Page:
This is a standard technique called obsfucation. There are solutions already available, some free:
Typically they don't introduce another language unnecessarily. Nor do they have to make the code larger, they may make it smaller.
Based on your comment, I detect two orthogonal concerns:
- Write your code in Python to avoid having to write JS,
- Obsfucate in some way that is better than all the existing JS-to-JS obsfucators.
The first one sounds like a false economy. Invest in learning how to use JS, and it will repay itself, based on the obvious trends in the software industry. There's no harm in learning and using more than one language.
The second one sounds ambitious - good luck. Seriously! If you have time to spend on that problem, who knows? Maybe you'll think of something that none of the other people working on it have thought of. It does happen sometimes.
You want to solve the same problem that obsfucation attempts to solve - to make your code executable but not understandable. Compilation from one language to another sometimes solves this problem as a byproduct of going from high-level to low-level representation.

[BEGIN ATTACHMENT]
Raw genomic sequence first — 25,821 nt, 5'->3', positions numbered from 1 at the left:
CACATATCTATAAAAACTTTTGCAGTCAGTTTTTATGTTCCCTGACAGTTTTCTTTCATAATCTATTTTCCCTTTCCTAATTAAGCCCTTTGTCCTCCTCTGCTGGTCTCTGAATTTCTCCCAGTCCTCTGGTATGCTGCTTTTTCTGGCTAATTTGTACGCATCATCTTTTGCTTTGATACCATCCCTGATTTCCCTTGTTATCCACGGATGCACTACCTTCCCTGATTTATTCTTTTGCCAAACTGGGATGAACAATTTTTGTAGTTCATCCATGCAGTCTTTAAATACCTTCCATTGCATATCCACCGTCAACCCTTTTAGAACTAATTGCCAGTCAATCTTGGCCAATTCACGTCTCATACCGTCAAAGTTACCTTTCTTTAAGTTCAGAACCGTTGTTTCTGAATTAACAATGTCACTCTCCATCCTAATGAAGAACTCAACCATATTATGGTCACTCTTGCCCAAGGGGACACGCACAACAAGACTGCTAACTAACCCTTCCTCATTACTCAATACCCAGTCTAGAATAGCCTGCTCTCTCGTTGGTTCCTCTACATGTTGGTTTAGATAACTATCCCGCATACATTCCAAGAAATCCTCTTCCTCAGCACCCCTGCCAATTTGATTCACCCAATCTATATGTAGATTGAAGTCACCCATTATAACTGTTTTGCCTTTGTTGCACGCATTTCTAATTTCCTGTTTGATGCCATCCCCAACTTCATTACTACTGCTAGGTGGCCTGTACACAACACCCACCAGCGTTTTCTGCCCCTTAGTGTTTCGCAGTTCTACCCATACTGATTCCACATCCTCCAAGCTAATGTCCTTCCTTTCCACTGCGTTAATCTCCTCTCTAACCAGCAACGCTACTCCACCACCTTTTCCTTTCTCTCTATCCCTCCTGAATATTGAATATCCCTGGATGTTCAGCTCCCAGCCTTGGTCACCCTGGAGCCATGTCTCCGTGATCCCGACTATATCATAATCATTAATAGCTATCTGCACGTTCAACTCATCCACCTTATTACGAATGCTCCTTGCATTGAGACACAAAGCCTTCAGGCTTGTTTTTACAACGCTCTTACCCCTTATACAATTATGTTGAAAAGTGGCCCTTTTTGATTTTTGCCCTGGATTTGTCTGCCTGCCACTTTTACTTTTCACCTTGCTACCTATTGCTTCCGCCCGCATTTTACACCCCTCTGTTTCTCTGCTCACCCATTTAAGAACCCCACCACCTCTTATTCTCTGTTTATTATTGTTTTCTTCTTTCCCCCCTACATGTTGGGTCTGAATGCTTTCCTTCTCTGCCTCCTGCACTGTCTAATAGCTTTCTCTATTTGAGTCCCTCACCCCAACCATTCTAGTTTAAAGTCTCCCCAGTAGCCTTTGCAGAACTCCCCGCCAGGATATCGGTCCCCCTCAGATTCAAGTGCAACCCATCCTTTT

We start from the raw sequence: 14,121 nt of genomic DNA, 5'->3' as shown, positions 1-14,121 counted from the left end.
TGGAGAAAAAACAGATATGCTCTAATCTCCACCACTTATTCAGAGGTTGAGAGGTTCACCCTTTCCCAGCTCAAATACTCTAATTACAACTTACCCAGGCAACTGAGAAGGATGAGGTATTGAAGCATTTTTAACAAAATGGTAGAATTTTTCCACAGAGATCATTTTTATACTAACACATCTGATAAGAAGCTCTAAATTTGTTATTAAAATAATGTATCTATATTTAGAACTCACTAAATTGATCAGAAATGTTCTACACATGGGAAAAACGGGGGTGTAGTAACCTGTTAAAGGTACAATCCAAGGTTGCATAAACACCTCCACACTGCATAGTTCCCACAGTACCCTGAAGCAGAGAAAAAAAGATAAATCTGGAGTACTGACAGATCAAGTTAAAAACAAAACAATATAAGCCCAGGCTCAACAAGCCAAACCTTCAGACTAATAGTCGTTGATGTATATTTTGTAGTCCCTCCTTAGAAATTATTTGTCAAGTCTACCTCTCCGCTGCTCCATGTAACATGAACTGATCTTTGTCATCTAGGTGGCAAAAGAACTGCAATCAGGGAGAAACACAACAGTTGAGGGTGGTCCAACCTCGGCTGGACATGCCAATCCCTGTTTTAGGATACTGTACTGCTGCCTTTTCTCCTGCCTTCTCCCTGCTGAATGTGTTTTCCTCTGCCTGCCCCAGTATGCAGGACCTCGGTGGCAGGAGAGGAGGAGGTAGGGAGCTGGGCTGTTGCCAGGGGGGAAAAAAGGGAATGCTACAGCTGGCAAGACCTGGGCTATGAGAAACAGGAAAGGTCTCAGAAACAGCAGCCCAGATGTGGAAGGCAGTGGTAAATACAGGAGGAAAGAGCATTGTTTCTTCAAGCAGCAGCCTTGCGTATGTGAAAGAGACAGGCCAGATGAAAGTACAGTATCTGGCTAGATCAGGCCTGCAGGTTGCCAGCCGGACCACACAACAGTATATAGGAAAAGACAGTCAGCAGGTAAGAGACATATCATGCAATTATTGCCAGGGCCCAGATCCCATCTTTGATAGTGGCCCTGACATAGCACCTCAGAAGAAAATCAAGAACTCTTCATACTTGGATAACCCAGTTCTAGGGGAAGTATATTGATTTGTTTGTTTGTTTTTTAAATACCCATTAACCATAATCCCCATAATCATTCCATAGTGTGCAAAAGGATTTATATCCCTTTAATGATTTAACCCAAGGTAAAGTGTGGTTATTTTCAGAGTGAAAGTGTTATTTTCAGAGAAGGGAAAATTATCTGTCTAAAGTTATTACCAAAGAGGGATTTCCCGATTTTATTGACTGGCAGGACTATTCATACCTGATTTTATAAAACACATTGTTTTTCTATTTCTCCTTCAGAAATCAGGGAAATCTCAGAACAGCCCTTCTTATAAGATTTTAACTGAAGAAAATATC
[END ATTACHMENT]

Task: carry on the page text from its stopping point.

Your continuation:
However, Python and JS are both very high-level languages. You do not need to use a compiler to raise the level of the target language. JS is high-level enough already. So this is why I keep saying that you need obsfucation, even if you have an idea that you could get it by implementing compilation.
It is probably possible (maybe easiest) to write a compiler from Python to JS that does not perform much obsfucation, so the end result happens to be directly reusable and understandable. To get the side-effect of obsfucation that occurs naturally in (say) C-to-assembler compilation, you would need to target JS as if it was a low-level virtual machine, avoiding high-level constructs. This might slow down your program to a crawl, as effectively the obsfucation would need to be expensively reversed at runtime. So you will probably need to learn from the techniques used in obsfucation to ensure you get good results.
But another concern I glossed over is: you want to stay ahead of your competitors. If you devoted your time to solving the obsfucation problem (by whatever method), while your competitors concentrate on writing great interactive widgets in JS with Raphael, I know who I'd bet my money on to stay ahead.